A better day. The wind is gone, but the temps down as well. A good twenty degrees less than what they were yesterday.
These weather fluctuations are hard to acclimate against. One day it is sandals weather, the next you need a heavy sweater.
We are having a strange situation with mice lately. I am not squeamish about mice. I grew up in an old house and my mother set out traps every autumn and winter in our kitchen. It was not uncommon for us to be sitting in the living room and hear the loud SNAP! of a mouse trap. My mother, a stoic, unemotional sort of person, would carry them outside to the back yard waste bins and deftly unsnap the dead mouse and send it to the bottom of the trash can.
I now live in an older house again. We've had mice every autumn and winter. They've only occasionally been caught inside our home, but we've caught several in our attached garage. T pinpointed the place that they seemed to favor: a tiny broom closet in our kitchen that is right next to the back door to the garage. After she determined that we had a newer, smarter breed of mouse this year who were evading our traps, snapping them but not getting caught, she set up a virtual obstacle course of traps, both snapping and sticky. When she showed them to me last autumn I had laughed. It looked very strange. Oddly enough, that seemed to do the trick. All through the autumn and winter months, we caught about one mouse every week. Sometimes, they looked very odd. They'd be caught in a trap by their back legs with a sticky trap attached to their head, Or, their back feet attached firmly to a sticky trap with their front leg in a snap trap.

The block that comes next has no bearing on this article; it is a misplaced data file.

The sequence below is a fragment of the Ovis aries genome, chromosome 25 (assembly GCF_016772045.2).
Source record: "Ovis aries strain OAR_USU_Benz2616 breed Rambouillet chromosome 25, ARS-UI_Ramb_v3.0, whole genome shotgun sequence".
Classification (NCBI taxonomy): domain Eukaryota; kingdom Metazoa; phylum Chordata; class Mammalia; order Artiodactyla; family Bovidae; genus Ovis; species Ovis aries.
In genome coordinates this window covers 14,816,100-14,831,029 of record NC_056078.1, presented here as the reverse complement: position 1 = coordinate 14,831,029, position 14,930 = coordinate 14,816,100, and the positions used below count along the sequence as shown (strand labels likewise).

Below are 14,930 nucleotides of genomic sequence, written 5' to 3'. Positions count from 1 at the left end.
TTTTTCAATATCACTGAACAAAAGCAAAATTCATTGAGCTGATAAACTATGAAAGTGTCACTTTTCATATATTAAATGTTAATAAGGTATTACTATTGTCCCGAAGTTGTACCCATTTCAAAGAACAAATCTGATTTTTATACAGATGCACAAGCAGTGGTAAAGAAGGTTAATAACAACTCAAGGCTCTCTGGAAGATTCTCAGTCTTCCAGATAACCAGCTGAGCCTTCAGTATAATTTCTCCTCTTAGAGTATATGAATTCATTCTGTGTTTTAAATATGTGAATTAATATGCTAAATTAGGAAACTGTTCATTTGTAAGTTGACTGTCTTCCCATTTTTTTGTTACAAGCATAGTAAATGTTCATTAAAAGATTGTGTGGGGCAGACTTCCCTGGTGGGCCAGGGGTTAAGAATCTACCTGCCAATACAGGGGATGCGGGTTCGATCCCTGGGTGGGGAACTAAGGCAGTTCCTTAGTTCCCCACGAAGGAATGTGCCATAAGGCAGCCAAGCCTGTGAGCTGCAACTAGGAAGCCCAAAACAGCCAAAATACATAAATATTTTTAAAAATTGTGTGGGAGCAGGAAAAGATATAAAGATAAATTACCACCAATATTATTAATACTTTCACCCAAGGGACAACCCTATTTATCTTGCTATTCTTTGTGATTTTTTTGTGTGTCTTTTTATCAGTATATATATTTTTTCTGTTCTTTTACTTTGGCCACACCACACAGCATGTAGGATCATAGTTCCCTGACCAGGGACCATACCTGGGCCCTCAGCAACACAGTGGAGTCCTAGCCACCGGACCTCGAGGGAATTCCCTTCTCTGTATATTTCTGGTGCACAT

Around the first week of February, we stopped catching mice. The weather was so mild, we figured that they'd already moved to their summer vacation homes in our back yard. But, towards the end of February, we suddenly began catching a mouse almost every day. The weather was still unseasonably warm. We had no idea why there was this sudden surge in mice. Perhaps, we thought, they knew something we didn't....like March and April would be brutally cold and snowy. It could happen. This is Nebraska. There have been massive ice storms in late April. One year, we had snow in early May.
T has the fun job of killing the mice if they are still alive. She has a tender heart towards them. I don't. Once, she mused to me, "Wouldn't it be great if they could be like Disney mice? Like sewing and dancing and singing?"
I had looked her incredulously. "No," I finally sputtered out. "Because if that were the case, then we would have to adopt them. Please just kill the vermin!"
T is tender about this, too. The mice deaths at our house are quick and relatively painless. She gently sets them free in a plastic bag, twirls it shut, and slams them on their head speedily with a hammer to put them out of their misery before the dizziness wears off.
Today, I see a mouse at Towl Park. I start to wonder if there is some sort of mouse epidemic in the city. I've never seen a mouse at this park, but as I sit in my lawn chair, my eye catches movement in the grass beside me and there it is...a tiny gray mouse. It is moving along swiftly as if it has a destination in mind. And then, when it is a good ten feet away from me, a large bird ( a hawk?) swoops down on it, clasps it tightly, and flies away. I sit staring, open mouthed, long after it is gone and then ponder the mouse's fate. I am guessing that while house mice live on a less wholesome diet, at least their deaths are fast. A mouse in the wild has a more healthy diet of bugs and vegetation, but their deaths are more gruesome. So, which would I prefer to be? A house mouse or a nature loving one? I think that if I were a mouse, I'd chose to be a house mouse but I'd learn a set of skills. Like...um...sewing, singing or dancing. My mother used to stress that one's odds get better with education. I tend to agree. Thoroughly.